It is very common for a cemetery’s rules and regulations limit a standard grave space to the interment of a single human remain.  During a meeting of a state cemetery association, we asked the attendees how many allowed for a second interment of cremains to a lawn grave space.  Only about half answered yes.  By implication, that meant that most of those cemeteries had rules that would not allow multiple sets of cremains to be interred in a grave space.  Even though grave deeds may recite the single remains restriction, cemeteries can eliminate this type of restriction by an amendment to the rules and regulations.  The amendment could be limited to the situation were the first spouse had a traditional burial, and the surviving spouse desires cremation and to have his/her ashes buried with their mate.

When the rules and regulations are amended to allow for a second right of interment, the cemetery should also give thought to the remaining grave space.  When the surviving spouse transfers the grave space to children for their use, the cemetery rules could permit multiple cremains interments (below ground) or a family columbarium. Some cemeteries seek to preclude family columbariums because of additional maintenance costs.  Locating a columbarium or bench in the center of a lawn grave space requires more work from the mowing crew.  But to offset that, the cemetery can require a larger endowed care contribution.

In offering preneed burial plans to the prospective cremation client, cemeteries first need to revise their rules and regulations to address three cremation scenarios:  a combo traditional/cremation burial to one grave space,  multiple interments within one or paired spaces, and the above ground cremorial.

When selling interment rights on a preneed basis, it was once very common for cemeteries to include a forfeiture clause in the sales agreement.  If the consumer used installment payments to pay for a grave space and defaulted on that payment plan, the terms of the contract would declare all payments applied to the contract to have been forfeited.  The cemetery retained all payments and the consumer received nothing in exchange.  The forfeiture clause has long been a source of criticism against the cemetery industry, and it should be ditched.  Instead, cemeteries should allow defaulting consumers a credit that may be used against a future purchase of interment rights or at-need services.  The credit will serve as an inducement to the consumer to eventually return to the cemetery, even if for cremation scattering services.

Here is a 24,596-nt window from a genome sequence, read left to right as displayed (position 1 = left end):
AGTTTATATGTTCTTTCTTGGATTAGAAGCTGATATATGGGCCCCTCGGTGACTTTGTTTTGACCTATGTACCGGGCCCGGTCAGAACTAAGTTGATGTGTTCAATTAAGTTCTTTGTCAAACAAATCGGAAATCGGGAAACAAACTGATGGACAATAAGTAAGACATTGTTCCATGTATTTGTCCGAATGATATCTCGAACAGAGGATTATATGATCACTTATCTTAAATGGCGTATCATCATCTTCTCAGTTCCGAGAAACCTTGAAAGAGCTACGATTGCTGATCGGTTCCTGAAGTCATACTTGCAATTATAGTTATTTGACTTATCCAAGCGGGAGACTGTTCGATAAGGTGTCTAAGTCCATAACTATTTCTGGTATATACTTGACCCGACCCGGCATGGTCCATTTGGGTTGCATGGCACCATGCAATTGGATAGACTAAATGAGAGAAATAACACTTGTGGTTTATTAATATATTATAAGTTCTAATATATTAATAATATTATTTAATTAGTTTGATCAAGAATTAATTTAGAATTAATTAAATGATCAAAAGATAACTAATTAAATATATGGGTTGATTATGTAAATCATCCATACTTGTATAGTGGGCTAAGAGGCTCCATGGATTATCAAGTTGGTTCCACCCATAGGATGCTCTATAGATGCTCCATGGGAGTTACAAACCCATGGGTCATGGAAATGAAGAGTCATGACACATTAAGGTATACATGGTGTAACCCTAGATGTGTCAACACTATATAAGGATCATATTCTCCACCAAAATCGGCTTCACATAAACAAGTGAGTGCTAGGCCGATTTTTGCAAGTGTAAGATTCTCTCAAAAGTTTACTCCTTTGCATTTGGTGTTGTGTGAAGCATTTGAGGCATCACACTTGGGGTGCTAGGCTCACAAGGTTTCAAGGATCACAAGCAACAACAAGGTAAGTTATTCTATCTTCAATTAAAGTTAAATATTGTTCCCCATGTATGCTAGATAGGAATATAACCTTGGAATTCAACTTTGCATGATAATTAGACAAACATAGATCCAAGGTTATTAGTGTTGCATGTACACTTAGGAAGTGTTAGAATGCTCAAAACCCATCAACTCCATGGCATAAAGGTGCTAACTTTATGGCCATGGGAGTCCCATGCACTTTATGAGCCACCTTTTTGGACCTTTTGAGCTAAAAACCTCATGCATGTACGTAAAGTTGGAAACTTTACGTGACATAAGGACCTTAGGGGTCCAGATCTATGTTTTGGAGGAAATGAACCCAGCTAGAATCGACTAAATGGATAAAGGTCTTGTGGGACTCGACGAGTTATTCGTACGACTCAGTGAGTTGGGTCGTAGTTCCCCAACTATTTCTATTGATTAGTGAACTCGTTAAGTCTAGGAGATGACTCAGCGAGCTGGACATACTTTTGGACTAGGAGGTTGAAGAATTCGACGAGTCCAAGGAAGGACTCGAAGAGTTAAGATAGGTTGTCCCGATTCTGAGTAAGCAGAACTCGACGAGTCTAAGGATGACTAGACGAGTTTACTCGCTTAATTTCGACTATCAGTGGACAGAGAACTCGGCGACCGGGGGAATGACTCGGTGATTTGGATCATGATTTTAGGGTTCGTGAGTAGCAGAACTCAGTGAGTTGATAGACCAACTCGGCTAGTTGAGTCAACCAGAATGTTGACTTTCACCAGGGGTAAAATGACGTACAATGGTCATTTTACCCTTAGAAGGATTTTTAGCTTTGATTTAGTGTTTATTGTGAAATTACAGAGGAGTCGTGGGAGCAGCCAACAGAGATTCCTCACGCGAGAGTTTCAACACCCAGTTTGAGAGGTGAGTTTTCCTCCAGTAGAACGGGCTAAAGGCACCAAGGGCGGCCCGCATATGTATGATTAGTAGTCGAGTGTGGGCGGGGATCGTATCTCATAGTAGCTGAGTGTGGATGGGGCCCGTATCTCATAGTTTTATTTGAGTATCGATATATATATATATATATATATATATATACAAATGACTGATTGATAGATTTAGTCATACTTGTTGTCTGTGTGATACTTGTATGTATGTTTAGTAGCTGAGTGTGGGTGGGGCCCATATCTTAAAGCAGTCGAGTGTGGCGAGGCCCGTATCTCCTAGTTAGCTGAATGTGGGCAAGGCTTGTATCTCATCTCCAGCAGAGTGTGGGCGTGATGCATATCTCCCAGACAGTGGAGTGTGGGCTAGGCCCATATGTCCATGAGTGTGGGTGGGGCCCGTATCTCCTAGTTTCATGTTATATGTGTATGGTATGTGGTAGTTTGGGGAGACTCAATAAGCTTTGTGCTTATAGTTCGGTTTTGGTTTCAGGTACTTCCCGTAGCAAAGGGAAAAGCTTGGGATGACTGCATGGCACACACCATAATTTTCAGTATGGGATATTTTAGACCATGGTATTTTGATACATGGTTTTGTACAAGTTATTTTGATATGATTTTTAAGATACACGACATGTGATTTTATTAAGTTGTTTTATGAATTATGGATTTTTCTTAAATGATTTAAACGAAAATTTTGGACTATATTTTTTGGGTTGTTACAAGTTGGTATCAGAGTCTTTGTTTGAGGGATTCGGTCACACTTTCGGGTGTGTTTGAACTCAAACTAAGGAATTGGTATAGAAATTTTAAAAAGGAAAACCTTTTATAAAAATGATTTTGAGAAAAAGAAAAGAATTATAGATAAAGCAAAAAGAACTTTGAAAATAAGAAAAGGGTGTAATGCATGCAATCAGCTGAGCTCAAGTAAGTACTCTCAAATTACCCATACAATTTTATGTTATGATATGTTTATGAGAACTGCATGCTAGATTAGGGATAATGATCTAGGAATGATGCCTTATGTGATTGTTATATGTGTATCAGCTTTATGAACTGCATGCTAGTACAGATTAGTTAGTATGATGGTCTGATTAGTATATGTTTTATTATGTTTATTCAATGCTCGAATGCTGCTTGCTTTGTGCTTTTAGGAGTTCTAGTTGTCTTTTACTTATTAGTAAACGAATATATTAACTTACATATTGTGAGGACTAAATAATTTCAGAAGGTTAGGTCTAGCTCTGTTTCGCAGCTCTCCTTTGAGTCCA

In continuing with our last post about a cemetery preneed pivot, the cemetery operator seeking to improve its burial revenues can initiate a preneed program that first focuses on its existing lot owners.   To efficiently market to existing lot owners, the cemetery should use a questionnaire to reach out and learn the owners’ current preferences and whether steps have been taken towards funding a prearrangement.  As suggested in our previous post, the cemetery’s first priority should be owners that have already purchased a traditional funeral prearrangement from a funeral home.  Those owners have taken concrete steps towards their funeral plan, and now need to address the costs of the burial.

Running a close second in marketing priorities would be those lot owners who still want a traditional burial service but have not taken any steps towards funding their plan.  Following the lead set by the funeral industry, cemetery preneed marketing needs to educate the lot owners on the costs of the burial options.  Lot owners frequently assume that the opening/closing service is included with ownership of the grave.  Most consumers seriously underestimate the costs of a vault and a marker.

Cemeteries will also need a plan for working with funeral homes.  The cemetery’s questionnaire should seek the lot owner’s funeral home preference and whether he/she had had any discussions with that entity.  Lot owners that have not funded any type of funeral prearrangement contract pose a challenge because the lot owner will eventually need to address funding of the funeral costs.  If the cemetery costs are funded, but the funeral costs are unfunded, the Wirthlin reports suggest that any unfunded cost could play a major factor in a child’s decision on whether to cancel the burial funding and use the refund to pay for cremation services.  As funeral homes have found out, leaving one side of the prearrangement unfunded causes many families to unwind the funded side to pay for a cremation.  In that situation, the cemetery typically comes out on the short end of the stick.